The world learned about the existence of Maine from American breeders. The name of the breed translates as "Manx raccoon". And if everything is clear with the first term in this phrase ("maine" - from the name of the US state of Maine), then the second requires clarification. The unusual striped color and fluffy tails of Maine gave rise to a legend among breeders that the breed was obtained by crossing a representative of the cat family with a raccoon. The bike remained a bike, but the word "kun" (an abbreviation for the English racoon - raccoon) still stuck to the breed.
The most beautiful version of the appearance of gigantic cats in North America can be considered the legend of the failed escape of Queen Marie Antoinette. Expecting reprisals from the French revolutionaries, the wife of Louis XIV was going to flee to the American continent and, for safety, sent a ship ahead of her with things dear to her heart, including her beloved long-haired cats. The mustachioed-tailed cargo swam to the shores of New England safe and sound and, freely crossing with local shorthair cats, gave rise to a new breed, which soon settled throughout the state.
Modern experts are inclined to believe that the history of the origin of the "race" of Maine is much more prosaic. Cats were brought to America a long time ago, but they were mostly short-haired individuals. Long-haired cats arrived on the continent much later, along with the first settlers from the Old World. As a result, finding themselves in favorable conditions for free crossing, the indigenous inhabitants and "visiting" representatives of the tailed-mustachioed brethren became the ancestors of a new variety of large long-haired cats.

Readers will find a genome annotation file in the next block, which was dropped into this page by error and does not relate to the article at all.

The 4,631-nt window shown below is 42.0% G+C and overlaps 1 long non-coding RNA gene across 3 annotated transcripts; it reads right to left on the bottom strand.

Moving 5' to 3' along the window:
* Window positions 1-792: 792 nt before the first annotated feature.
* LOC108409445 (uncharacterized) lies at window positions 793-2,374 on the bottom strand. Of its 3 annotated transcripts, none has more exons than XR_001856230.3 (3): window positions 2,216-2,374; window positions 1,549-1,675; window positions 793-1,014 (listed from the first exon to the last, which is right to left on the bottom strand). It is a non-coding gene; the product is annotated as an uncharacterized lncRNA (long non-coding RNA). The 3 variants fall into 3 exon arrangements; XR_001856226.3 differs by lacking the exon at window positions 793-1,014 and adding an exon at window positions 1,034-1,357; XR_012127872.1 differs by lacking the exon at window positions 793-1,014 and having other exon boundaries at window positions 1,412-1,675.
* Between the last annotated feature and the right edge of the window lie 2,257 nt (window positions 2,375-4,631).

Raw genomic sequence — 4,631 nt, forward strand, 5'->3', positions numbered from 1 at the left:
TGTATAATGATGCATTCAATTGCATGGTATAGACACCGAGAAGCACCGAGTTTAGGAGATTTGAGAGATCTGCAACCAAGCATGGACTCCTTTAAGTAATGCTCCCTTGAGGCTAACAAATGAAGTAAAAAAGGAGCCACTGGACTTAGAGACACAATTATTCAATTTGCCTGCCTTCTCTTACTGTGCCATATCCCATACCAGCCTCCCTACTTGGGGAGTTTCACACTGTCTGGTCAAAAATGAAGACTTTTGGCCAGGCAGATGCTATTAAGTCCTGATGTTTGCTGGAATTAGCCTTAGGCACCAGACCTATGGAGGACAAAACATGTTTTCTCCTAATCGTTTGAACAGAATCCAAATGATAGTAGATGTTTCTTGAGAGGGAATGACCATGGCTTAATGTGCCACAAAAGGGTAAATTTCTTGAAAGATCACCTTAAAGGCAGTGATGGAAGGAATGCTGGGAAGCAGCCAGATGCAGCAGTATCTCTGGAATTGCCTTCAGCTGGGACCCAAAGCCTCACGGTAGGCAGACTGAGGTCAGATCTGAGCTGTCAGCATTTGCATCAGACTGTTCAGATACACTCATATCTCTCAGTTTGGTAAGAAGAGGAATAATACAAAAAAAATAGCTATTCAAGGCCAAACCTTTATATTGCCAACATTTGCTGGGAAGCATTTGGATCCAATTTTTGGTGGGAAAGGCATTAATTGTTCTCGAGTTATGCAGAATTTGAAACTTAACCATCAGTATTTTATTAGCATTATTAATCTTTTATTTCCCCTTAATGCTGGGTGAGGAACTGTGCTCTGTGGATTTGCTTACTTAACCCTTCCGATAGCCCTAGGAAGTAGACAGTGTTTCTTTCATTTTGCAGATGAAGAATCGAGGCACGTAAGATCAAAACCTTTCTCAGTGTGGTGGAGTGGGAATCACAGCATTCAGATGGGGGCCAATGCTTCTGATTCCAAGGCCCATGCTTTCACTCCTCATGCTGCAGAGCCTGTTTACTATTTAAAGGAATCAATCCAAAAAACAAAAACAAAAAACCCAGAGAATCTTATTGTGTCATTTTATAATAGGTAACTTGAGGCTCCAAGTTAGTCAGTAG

A real pioneer in the formation of the Maine breed was a cat named Captain-Jenks-of-the-Sea-cavalry. This fluffy giant caused an indescribable delight of the audience in 1861, noting at cat shows in Boston and New York and eclipsing the then popular Angoras. But by the XX century, the Manx giants had lost their positions and were supplanted by the Persians and Siamese for almost half a century. After the end of World War II, the reasserted themselves, however, at that time only within the American continent. In 1953, the breed acquired its own official club, and in 1968 the first association of lovers and breeders of "Manx raccoons" Maine Coon Breeders and Fanciers Association / MCBFA was founded. As for Europe, the reached it only in the 70s of the last century.
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